After the World’s Biggest Recession, It’s Solo Travellers That Find the Deals

Hoteliers have rejoiced about the increase in occupancy rates. With a twenty percent surge in the number of booked hotel rooms throughout the first half of 2010 and an increase in travel industry spending, it seems as if Britain’s travel-friendly population was back to its old habits. But there’s one demographic that’s missed out on the industry-wide praise: internet-savvy solo travellers.

Hotel aggregator firms like Priceline and its Pacific subsidiary Agoda have helped solo travellers find low-cost room deals and fill gaps in hotel inventory, industry journalists claim. The surge in recent bookings is primarily due to families and business travellers, although individual bookings have made up a significant portion of the global accommodation market’s revenues.

Most travellers still book their flights and accommodation using an agency, primarily due to the cheaper fares and hotel rates on offer. But a growing number of solo travellers are eschewing an appointment with the travel agent in favour of an online booking, potentially saving themselves money in the process. Services like Priceline top popularity lists, along with Agoda and Orbitz.

There’s also been an increase in the number of travellers booking combined accommodation and flights through an aggregator-turned-airline. Asian low-cost carrier AirAsia has turned combined bookings into an art, encouraging solo travellers to book hotels using their website by offering a collection of coupon codes and special discounts.

While upsells, cross-sells, and special promotions are far from new in the online travel industry, their renewed presence is certainly a good sign for the travel industry. Splashes of darkness are visible in the windows of even the world’s most popular hotels, indicating that there’s still room available at below-cost rates for those with an innovative approach and sufficient tech savviness.

AirAsia’s Rapid Expansion: How One Budget Airline is Winning Asia

Malaysian low-cost carrier AirAsia has taken the world by storm since commencing operation in 1996. Over the last decade, the airline has won a considerable amount of business throughout SE Asia and its native Malaysia, winning customers that prefer a low-cost alternative to the high-end fares and expensive airlines that are ubiquitous throughout the region.

What’s most impressive, however, is that the airline has achieved a dominant position within the region’s air travel industry in little more than a decade. AirAsia’s rapid growth is amazing from a business standpoint and from a historical point, with large companies like Malaysia Airlines and well-known Singapore Airlines formerly dominating travel within the airline’s operating region.

Its customer-first strategy has won the airline praise from industry groups, with AirAsia recently named the world’s ‘best low-cost airline’ at the SkyTrax World Airline Awards. Thanks to its slick marketing operations and incredible level of customer loyalty, the airline has achieved a position that’s unique amongst low-cost airlines: few AirAsia customers use other airlines within Asia.

For a low-cost carrier, that’s quite an achievement. While Europe’s low-cost airlines are forced to fight off negative publicity and compete based on price alone, AirAsia has formed a unique spot amongst its competitors as a low-cost airline with immense customer loyalty. During the airline’s recent ‘Mind Blowing Fare’ promotion, over 500,000 tickets were sold during in a single day.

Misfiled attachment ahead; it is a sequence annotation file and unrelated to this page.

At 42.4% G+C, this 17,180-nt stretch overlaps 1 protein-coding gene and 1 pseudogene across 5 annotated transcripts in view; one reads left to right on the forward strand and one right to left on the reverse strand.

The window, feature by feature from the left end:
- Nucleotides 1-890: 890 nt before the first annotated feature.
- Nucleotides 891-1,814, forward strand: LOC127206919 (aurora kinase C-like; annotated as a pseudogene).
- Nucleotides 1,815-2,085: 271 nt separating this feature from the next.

The successful formula has lead to other air travel companies in the region taking notice. Tiger Airways, a low-cost carrier based in neighbouring Singapore, plans to join forced with high-end carrier Thai Airways for a competing service. Given AirAsia’s promotional savvy and incredible level of customer loyalty, the challenge seems like one that could spark a regional air revolution.

Exploring Tokyo — The World’s Biggest City — on a Backpacker Budget

There’s no city quite like Tokyo. The Japanese capital is both the biggest city in the world and one of its most culturally interesting, combining three-hundred-year-old temples and skyscrapers, rich cultural gems with cutting-edge technology. When it comes to experiencing high-tech Asia, there’s truly no real alternative to a quick trip through Japan’s mega-metropolis.

But Tokyo has a semi-deserved reputation for expense, particularly for travellers. Ranked as one of the world’s most expensive cities for expatriates, the megacity is often thought of as a destination for those with Herculean budgets. We don’t think so – with the right spending strategy and a bit of calculated frugality, the Japanese capital can be a good budget travel destination.

Where to start? Pick a hotel that’s outside of the city centre. Tokyo has the world’s most effective public transport system and it’s pointless to ignore it by booking into a central hotel. Provided your room is within walking distance of a train station, it’s no less convenient than one in Shibuya or the Shinjuku business district.

Don’t eat out, eat up. Tokyo’s ground floor restaurants tend to be overpriced and disappointing, with basic plates of ramen attracting five-star prices. Find better prices and better quality by walking up a floor or two. Third and fourth-floor restaurants in Tokyo tend to be less expensive, more friendly, and less crowded, giving you a better travel experience and better food.

Finally, learn basic Japanese. Tokyo is expensive and impersonal at first, but with a basic collection of Japanese phrases on your side it quickly becomes a manageable city. Arm yourself with a concise phrasebook and take note of some simple Japanese sentences, particularly ones related to housing or eateries. Japanese people love to help you out, provided you’re willing to put in some effort first.